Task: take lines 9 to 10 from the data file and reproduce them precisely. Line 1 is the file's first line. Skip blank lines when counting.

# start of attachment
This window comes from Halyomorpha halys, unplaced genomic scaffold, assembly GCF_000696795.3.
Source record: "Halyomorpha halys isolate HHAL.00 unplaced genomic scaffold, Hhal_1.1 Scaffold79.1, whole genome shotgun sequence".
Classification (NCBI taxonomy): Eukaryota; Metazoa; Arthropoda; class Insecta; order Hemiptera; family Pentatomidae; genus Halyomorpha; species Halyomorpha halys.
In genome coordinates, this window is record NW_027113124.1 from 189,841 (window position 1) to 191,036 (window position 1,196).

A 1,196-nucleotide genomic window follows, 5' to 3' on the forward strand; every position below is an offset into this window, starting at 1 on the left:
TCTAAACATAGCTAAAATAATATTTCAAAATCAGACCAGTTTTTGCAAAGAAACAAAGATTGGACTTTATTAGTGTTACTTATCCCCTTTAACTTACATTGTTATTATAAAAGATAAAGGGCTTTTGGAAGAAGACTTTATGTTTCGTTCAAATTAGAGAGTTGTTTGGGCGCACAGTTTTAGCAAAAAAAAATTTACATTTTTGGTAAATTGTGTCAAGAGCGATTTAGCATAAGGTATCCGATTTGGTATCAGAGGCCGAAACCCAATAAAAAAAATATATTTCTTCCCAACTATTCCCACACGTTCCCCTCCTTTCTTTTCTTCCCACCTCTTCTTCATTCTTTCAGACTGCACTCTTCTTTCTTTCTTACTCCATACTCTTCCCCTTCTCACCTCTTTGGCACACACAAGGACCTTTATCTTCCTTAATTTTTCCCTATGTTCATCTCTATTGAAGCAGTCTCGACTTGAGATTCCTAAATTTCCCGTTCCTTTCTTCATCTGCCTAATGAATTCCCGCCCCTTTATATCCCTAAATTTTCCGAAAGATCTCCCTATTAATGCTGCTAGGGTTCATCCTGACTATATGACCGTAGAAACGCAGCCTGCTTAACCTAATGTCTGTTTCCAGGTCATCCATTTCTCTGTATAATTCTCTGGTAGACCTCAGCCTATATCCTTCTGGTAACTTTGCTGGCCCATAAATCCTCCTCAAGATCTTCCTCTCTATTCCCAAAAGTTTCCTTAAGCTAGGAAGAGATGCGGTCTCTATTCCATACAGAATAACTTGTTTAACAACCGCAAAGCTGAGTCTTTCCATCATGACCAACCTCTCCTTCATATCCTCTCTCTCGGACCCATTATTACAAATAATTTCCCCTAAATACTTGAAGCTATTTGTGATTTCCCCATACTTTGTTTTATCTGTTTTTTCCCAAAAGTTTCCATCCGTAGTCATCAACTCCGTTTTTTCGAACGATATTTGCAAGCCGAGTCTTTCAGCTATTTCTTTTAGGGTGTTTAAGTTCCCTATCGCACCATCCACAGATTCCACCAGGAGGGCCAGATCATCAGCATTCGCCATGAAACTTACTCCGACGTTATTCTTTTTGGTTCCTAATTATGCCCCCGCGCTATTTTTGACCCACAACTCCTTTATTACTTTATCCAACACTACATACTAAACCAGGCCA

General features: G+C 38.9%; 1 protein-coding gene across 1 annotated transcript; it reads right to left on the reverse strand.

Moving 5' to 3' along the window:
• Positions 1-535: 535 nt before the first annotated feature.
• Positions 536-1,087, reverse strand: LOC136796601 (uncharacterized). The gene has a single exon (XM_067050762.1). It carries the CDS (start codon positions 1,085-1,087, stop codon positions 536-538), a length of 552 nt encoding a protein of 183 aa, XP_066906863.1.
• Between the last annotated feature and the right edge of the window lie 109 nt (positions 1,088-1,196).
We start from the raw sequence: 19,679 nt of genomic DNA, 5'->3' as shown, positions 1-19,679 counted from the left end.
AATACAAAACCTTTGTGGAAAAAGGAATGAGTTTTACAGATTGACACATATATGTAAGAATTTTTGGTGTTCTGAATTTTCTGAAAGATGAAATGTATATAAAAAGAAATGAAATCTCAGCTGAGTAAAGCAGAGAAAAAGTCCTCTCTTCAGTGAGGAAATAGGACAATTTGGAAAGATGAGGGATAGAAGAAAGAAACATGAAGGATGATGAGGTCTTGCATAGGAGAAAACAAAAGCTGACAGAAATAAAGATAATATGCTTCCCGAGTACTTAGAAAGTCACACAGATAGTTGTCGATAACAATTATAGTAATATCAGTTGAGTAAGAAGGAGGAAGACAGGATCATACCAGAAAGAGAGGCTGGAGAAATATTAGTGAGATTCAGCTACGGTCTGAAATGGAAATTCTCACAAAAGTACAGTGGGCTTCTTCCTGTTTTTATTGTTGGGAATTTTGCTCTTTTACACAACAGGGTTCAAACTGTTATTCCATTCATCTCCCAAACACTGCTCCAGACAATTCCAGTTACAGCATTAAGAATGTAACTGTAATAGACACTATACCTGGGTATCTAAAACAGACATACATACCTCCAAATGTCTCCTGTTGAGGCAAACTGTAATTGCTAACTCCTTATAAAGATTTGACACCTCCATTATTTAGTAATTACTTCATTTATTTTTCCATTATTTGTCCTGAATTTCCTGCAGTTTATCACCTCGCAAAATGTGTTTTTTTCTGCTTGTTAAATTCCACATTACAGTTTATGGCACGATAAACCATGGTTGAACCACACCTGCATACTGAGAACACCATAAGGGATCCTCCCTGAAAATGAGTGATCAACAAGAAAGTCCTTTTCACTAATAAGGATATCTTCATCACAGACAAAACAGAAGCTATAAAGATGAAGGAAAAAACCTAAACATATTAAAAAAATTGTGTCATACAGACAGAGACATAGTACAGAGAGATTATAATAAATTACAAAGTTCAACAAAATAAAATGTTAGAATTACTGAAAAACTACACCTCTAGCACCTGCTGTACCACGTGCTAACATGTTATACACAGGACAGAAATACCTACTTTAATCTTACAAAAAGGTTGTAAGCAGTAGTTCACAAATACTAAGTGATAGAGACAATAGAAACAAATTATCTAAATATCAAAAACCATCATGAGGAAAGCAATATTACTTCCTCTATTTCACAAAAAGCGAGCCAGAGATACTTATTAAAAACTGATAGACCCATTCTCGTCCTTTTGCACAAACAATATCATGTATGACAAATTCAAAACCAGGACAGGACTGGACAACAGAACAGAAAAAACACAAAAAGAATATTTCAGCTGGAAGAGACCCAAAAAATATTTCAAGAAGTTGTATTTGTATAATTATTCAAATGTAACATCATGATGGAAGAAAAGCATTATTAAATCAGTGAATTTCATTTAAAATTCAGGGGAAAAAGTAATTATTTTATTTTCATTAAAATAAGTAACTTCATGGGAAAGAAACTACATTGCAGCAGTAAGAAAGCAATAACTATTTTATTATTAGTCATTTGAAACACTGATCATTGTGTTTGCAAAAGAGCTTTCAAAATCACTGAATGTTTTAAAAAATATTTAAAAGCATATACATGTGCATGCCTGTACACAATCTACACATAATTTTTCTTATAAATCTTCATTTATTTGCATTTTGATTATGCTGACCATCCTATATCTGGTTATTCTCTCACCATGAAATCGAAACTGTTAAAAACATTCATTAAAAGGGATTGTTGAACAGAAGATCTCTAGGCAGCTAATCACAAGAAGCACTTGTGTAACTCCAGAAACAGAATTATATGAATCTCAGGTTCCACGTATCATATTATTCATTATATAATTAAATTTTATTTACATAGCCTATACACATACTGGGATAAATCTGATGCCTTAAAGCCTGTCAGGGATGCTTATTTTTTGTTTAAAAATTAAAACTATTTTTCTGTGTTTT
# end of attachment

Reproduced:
• Positions 1-535: 535 nt before the first annotated feature.
• Positions 536-1,087, reverse strand: LOC136796601 (uncharacterized). The gene has a single exon (XM_067050762.1). It carries the CDS (start codon positions 1,085-1,087, stop codon positions 536-538), a length of 552 nt encoding a protein of 183 aa, XP_066906863.1.